COMMENTARY: Local entrepreneur a true Las Vegas success story

I’m just returning from a long business trip to five Asian countries. For today’s column, I’ve turned to a brilliant Las Vegas entrepreneur and visionary. I love great Vegas success stories. So, I interviewed Ron Coury. He has one of the quintessential “Only in Vegas” stories.

Ron’s story is of an honorably discharged U.S. Marine moving from his beloved Brooklyn to small-town Las Vegas in 1974. Little did Ron realize that this decision — his first Vegas job earned him $18 per day — would be the launching pad for his involvement in the ownership of more than 20 companies and the fulfillment of his dream to become an entrepreneur.

Ron was inseparable from his fellow Marine buddy, Dan Hughes. Hungry, ambitious and aggressive, it was just five years before they embarked on their first business, a small tavern on what was then the outskirts of town (the corner of Spring Mountain and Jones). Suburban Lounge West would be their launching pad into Vegas business mega-success.

For Ron (with Dan and later other partners) his holdings would include casinos, banks, restaurants, a printing facility, a limousine service, a car wash and convenience store, a wholesale glass and mirror business, automobile dealerships in two states, high tech start-ups, an expansive real estate portfolio, a reality TV show and the writing of his autobiography — with interest from Hollywood for a movie adaptation.

For a kid in Brooklyn who shined shoes at a subway stop at the age of 15, this was truly “the American Dream.”

There were failures along the road to success. Ron lost his beloved wife Joan to cancer. Then there was his own personal medical challenge when in 2005, Ron was diagnosed with esophageal cancer, a disease with a 92 percent mortality rate. As with all life’s challenges, Ron attacked his cancer aggressively. He lost half his stomach, his esophagus and spleen along with 40 pounds of body weight. But he beat the odds.

Then came the financial challenge of a lifetime. Five years after his surgery, Ron teamed up with longtime friend Don Tamburro to purchase Planet Hyundai. After the 2009 nationwide economic collapse, many thought these two serial entrepreneurs were crazy to invest millions when things seemed so bleak. They not only increased sales at Planet, but parlayed it into seven dealerships in two states.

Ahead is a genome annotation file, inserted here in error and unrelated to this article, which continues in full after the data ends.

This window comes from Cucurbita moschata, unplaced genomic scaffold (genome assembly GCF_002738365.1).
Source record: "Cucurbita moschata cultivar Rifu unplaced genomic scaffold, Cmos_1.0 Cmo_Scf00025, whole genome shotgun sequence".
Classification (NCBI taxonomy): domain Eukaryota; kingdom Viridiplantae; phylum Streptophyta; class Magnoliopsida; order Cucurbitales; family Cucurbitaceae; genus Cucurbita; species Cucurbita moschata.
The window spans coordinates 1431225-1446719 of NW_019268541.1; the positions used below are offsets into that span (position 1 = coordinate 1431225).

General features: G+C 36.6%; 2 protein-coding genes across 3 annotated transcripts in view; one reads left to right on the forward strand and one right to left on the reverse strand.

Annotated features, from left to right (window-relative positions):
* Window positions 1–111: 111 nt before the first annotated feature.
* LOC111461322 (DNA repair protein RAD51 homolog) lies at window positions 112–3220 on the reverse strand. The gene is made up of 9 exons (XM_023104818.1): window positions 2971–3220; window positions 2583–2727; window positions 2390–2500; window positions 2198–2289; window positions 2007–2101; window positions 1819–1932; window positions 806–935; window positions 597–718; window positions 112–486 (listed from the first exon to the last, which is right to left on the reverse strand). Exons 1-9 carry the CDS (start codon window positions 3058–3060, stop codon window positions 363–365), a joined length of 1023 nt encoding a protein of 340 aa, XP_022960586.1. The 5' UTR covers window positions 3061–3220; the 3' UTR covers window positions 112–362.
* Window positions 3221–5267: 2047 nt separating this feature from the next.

Also — teaming up as a board member with fellow serial entrepreneurs, Tom and Phil Boeckle of PTs Pub fame, along with Andre Agassi — together they launched Square Panda, a tech start up and children’s learning aid, which is receiving international acclaim for its unique and fun purpose: helping children ages 2-8 learn to spell and read.

It would appear the only thing Coury has succeeded in failing at was retirement.

Ron Coury’s counsel to President Trump is simple: Don’t be discouraged or dismayed by the critics or naysayers. Go into work every day, determined to make whatever you touch better than you found it.

Ron says, “Running our country like a business has long been necessary. President Trump may have been elected just in time. If I’ve proven nothing else these past 40 years, it’s that with the dollars I earn and keep, I am prepared to risk my money, start a business, create jobs and my dollars grow ten-fold, with far more benefit going to America, than had government spent my money. Leave me with a little more of what I earn, via tax cuts, and let me put it to work.

“Whether we supported Trump or not, he is our president for the next four years, so let’s come together as Americans, and give him a chance to see how his policies work. I’m betting on President Trump’s success!”

We need a nation of Ron Courys.

Wayne Allyn Root ( is a best-selling author and host of “WAR Now: The Wayne Allyn Root Show” from 3 p.m. to 6 p.m. daily at 790 Talk Now. His R-J column runs Thursday and Sunday.

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